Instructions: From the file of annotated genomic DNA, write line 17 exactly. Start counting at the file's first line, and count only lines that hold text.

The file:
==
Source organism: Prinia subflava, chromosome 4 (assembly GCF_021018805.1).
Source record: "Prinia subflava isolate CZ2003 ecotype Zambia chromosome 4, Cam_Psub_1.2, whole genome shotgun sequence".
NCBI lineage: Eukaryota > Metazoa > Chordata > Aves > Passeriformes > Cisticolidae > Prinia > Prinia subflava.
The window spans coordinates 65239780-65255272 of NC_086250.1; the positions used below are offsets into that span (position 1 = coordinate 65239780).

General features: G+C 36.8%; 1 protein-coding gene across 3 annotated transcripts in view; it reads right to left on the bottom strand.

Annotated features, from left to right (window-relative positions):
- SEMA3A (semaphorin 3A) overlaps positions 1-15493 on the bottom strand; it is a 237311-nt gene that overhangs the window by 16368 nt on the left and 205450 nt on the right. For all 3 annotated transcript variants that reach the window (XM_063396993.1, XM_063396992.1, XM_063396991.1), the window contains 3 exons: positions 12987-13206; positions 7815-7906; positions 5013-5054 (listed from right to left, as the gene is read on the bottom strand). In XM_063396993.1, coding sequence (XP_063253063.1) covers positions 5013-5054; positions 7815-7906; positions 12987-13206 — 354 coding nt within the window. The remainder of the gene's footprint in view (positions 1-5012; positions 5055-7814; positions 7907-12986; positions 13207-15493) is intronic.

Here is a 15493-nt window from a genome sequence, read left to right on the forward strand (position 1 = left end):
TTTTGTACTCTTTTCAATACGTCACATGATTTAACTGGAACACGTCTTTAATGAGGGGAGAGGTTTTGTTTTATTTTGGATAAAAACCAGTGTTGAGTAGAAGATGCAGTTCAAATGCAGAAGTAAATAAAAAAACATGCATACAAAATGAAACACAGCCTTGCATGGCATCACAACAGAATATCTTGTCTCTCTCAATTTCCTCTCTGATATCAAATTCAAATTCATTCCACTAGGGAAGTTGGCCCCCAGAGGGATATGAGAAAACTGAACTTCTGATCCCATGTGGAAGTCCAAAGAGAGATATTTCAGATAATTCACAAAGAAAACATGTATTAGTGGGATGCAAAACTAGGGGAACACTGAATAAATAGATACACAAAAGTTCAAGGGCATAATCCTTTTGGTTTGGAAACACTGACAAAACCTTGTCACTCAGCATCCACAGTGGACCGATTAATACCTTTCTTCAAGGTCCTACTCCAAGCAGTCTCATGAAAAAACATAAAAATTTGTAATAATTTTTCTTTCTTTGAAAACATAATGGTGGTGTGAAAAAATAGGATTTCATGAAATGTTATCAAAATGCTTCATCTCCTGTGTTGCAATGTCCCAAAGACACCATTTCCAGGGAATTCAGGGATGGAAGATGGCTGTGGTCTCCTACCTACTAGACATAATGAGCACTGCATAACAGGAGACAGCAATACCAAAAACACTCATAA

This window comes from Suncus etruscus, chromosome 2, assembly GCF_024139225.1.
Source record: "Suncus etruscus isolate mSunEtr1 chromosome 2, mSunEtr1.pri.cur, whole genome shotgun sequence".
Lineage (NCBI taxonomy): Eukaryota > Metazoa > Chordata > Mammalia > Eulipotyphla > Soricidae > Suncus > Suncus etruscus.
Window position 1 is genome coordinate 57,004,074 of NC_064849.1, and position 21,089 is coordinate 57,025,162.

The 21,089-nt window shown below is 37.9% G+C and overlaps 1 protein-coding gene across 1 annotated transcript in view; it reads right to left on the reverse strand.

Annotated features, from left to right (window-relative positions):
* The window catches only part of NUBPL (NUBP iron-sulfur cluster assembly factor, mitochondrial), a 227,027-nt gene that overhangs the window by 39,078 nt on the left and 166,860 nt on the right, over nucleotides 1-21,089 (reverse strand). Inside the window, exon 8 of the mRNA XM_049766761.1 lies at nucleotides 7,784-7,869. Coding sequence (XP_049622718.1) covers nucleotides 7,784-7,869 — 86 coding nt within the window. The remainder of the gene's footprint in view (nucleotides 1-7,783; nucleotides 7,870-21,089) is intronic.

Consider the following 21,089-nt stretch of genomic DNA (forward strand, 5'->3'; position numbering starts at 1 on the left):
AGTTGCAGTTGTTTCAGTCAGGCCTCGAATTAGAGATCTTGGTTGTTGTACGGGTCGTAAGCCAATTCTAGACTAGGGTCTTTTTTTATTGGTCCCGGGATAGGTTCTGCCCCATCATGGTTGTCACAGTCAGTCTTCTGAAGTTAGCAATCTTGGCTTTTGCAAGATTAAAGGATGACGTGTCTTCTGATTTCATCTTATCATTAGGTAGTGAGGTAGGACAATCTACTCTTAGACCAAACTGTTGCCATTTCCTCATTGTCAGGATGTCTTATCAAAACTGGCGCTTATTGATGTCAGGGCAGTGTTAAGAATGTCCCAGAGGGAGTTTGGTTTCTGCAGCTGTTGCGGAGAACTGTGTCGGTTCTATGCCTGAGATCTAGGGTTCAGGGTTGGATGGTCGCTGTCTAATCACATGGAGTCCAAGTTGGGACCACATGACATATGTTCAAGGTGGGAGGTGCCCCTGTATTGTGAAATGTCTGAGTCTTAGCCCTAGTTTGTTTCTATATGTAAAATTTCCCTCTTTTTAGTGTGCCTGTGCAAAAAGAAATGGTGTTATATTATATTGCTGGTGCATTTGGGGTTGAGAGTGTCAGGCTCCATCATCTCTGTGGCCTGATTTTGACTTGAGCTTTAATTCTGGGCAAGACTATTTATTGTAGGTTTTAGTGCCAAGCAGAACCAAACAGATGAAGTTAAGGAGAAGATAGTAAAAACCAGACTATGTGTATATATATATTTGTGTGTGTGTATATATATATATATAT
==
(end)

Consider the following 21,089-nt stretch of genomic DNA (forward strand, 5'->3'; position numbering starts at 1 on the left):